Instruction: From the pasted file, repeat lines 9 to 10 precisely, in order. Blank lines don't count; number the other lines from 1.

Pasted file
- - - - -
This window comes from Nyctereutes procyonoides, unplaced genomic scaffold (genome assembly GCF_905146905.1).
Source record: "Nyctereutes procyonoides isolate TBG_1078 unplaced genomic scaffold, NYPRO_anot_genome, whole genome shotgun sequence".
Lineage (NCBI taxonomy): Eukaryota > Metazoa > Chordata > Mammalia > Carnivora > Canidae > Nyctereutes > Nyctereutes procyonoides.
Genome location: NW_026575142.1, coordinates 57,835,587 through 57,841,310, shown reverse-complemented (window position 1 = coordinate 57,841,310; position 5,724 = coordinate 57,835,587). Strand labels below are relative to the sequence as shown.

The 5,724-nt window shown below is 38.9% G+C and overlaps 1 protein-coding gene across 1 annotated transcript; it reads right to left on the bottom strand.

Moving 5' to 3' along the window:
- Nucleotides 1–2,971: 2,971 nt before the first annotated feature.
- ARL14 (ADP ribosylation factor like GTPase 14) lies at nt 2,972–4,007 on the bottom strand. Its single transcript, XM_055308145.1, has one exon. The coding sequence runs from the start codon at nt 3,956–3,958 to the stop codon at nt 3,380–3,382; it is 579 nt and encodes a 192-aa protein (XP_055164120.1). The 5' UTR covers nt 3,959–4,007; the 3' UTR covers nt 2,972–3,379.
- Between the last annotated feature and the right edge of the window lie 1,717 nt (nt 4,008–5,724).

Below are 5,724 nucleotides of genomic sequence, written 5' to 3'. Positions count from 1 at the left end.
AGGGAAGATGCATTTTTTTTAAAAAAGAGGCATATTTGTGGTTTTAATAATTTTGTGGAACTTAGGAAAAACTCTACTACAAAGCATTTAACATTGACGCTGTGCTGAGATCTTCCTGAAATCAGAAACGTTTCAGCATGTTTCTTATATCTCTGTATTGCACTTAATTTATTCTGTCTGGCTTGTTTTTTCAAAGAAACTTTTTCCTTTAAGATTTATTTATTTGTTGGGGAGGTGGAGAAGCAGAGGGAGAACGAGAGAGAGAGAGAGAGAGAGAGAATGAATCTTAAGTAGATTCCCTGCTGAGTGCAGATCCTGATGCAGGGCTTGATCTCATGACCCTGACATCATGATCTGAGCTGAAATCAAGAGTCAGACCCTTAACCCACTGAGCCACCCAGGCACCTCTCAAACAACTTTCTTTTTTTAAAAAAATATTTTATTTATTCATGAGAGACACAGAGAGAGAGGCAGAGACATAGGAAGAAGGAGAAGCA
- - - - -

- Between the last annotated feature and the right edge of the window lie 1,717 nt (nt 4,008–5,724).

Below are 5,724 nucleotides of genomic sequence, written 5' to 3'. Positions count from 1 at the left end.